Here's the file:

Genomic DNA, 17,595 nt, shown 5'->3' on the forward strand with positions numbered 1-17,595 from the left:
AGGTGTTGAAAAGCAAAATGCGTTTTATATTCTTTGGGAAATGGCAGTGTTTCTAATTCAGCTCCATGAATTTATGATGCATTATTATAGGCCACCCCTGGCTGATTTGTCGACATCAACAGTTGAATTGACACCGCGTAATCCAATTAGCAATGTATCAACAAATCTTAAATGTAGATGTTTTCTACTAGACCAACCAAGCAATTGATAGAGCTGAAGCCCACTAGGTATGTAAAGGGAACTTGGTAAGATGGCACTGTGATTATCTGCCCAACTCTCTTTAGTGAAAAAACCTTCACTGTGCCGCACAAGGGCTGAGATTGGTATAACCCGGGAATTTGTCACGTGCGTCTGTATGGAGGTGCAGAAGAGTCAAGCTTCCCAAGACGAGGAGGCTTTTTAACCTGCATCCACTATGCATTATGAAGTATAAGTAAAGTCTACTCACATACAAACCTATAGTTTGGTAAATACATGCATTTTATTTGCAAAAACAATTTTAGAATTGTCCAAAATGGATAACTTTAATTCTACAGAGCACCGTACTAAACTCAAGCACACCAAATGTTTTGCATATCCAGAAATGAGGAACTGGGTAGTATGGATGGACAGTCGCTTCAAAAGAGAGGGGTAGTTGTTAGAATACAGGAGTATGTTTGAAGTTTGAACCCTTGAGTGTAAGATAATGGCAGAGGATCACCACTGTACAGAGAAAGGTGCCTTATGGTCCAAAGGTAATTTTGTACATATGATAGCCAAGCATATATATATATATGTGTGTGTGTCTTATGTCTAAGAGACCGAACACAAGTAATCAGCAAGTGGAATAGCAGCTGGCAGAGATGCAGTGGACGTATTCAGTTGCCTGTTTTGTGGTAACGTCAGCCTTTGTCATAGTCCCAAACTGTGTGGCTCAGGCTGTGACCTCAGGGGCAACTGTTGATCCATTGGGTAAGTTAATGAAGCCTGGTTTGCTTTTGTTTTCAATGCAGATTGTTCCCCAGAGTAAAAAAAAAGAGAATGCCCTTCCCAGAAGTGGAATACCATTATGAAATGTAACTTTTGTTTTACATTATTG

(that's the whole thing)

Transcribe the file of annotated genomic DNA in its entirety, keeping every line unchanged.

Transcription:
Genomic DNA, 17,595 nt, shown 5'->3' on the forward strand with positions numbered 1-17,595 from the left:
AGGTGTTGAAAAGCAAAATGCGTTTTATATTCTTTGGGAAATGGCAGTGTTTCTAATTCAGCTCCATGAATTTATGATGCATTATTATAGGCCACCCCTGGCTGATTTGTCGACATCAACAGTTGAATTGACACCGCGTAATCCAATTAGCAATGTATCAACAAATCTTAAATGTAGATGTTTTCTACTAGACCAACCAAGCAATTGATAGAGCTGAAGCCCACTAGGTATGTAAAGGGAACTTGGTAAGATGGCACTGTGATTATCTGCCCAACTCTCTTTAGTGAAAAAACCTTCACTGTGCCGCACAAGGGCTGAGATTGGTATAACCCGGGAATTTGTCACGTGCGTCTGTATGGAGGTGCAGAAGAGTCAAGCTTCCCAAGACGAGGAGGCTTTTTAACCTGCATCCACTATGCATTATGAAGTATAAGTAAAGTCTACTCACATACAAACCTATAGTTTGGTAAATACATGCATTTTATTTGCAAAAACAATTTTAGAATTGTCCAAAATGGATAACTTTAATTCTACAGAGCACCGTACTAAACTCAAGCACACCAAATGTTTTGCATATCCAGAAATGAGGAACTGGGTAGTATGGATGGACAGTCGCTTCAAAAGAGAGGGGTAGTTGTTAGAATACAGGAGTATGTTTGAAGTTTGAACCCTTGAGTGTAAGATAATGGCAGAGGATCACCACTGTACAGAGAAAGGTGCCTTATGGTCCAAAGGTAATTTTGTACATATGATAGCCAAGCATATATATATATATGTGTGTGTGTCTTATGTCTAAGAGACCGAACACAAGTAATCAGCAAGTGGAATAGCAGCTGGCAGAGATGCAGTGGACGTATTCAGTTGCCTGTTTTGTGGTAACGTCAGCCTTTGTCATAGTCCCAAACTGTGTGGCTCAGGCTGTGACCTCAGGGGCAACTGTTGATCCATTGGGTAAGTTAATGAAGCCTGGTTTGCTTTTGTTTTCAATGCAGATTGTTCCCCAGAGTAAAAAAAAAGAGAATGCCCTTCCCAGAAGTGGAATACCATTATGAAATGTAACTTTTGTTTTACATTATTG